Up to 32 students

Two to Three 45-60 minutes
 

Introduction:

Like a top unwinding, the Earth has a “wobble”. This wobble shifts which star over polar north at which we are pointed. We are currently pointed in the direction of Polaris. 5000 years ago we were pointed at Thuban and in about 25,771.5 years we will be pointing at Vega. This is a shift of the Earth’s revolution it is called the precession of the equinox. An equinox is when day and night last for equal time for the entire planet. Currently our equinoxes occur in the spring, March 21st, and the fall, September 20-21st. Through the progression of time the point on our orbit in which this occurs happens in different spots.

Currently we are tilted at an angle of about 23.5 degrees, this angle shifts as well. Our planet has in the past changed its tilt between 22° 38’ to 24° 21’, therefore affecting the seasons by changing the concentrations of incoming light. As our tilt is lessened the incoming solar energy is more evenly spread though out the globe making the seasons less extreme. Should we have no tilt there would be no seasonal changes. As the Earth makes it way to a greater degree of tilt our seasons become more extreme, winters harsher and reaching lower latitudes and summers hotter for the higher latitudes. The obliquity of the ecliptic is not a fixed quantity but changing over time in a cycle with a period of 100,000,000 years. It is a very slow effect known as nutation.

The Earth’s revolution around the sun is elliptical. However the degree of eccentricity in which we are currently under is a near perfect circle. The degree of eccentricity does shift over a 100 k.y. timescale. The eccentricity of the Earth's orbit is currently about 0.0167. Over thousands of years, the eccentricity of the Earth's orbit varies from nearly 0.0034 to almost 0.058 as a result of gravitational attractions among the planets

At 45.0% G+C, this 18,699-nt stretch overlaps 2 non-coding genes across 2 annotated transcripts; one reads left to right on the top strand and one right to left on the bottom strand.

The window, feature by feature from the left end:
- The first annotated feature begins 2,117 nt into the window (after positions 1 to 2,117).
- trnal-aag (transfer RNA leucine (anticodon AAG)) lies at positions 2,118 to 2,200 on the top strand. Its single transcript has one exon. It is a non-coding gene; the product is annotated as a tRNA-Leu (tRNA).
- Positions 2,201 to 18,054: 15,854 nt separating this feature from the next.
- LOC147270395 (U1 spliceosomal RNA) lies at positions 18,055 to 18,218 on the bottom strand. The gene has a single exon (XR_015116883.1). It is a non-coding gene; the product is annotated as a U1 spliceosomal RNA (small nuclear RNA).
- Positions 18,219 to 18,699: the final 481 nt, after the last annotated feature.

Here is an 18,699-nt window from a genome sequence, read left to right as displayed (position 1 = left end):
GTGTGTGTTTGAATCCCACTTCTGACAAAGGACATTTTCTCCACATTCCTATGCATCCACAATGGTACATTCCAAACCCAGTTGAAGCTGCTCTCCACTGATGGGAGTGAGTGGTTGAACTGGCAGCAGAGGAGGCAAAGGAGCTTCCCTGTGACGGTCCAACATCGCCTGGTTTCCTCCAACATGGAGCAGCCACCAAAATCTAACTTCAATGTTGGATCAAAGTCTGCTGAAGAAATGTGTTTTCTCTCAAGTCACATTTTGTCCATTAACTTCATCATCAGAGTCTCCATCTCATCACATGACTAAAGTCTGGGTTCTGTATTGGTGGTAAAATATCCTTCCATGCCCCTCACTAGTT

All of this wobbling and tilting changes the amount of incoming solar energy received by the sun. These changes can greatly affect our climates throughout the global, throwing us into an ice age or taking us out of one. These are commonly referred to as the Milankovich Cycles.
 

Learning Objectives:

1. Understand the effects of the Milankovich Cycles, eccentricity, obliquity and wobble of the Earth.

2. Understand that their is a predictable pattern in the changes to these shifts in orbit and revolution.

3. Understand that the current orbit is a near circle and that the changes in seasons have to do with direct and indirect sunlight not distance from the sun.
 

Guiding Questions:

Do you think that if the Earth changed its tilt it would affect how extreme the seasons are, why or why not? How do you think a change in eccentricity of the orbit would affect life, weather or climate on Earth?
 

Materials:

Laptops

Internet connection

Pencils

Drawing Paper or Graph Paper

Thumb Tacks or Tape Paper sized Pieces of Cardboard String 30’ Rope (optional)

Two securely Mounted Poles (optional)

Globe (substitute large balls)

Lamp

Bulb

Extension cord
 

Activity 1: Ellipses of Earth

Discuss ideas about the changes in Earth’s eccentricity with the class. Clarify any misconceptions as per aphelion and perihelion having an affect on seasonal changes at our current situation.

1. Have students map out a scale orbit on a piece of blank drawing paper or graph paper. This can be done by tying a string into a loop, placing two thumb tacks at the two foci points, using the loop of string to draw out the ellipse of our orbit.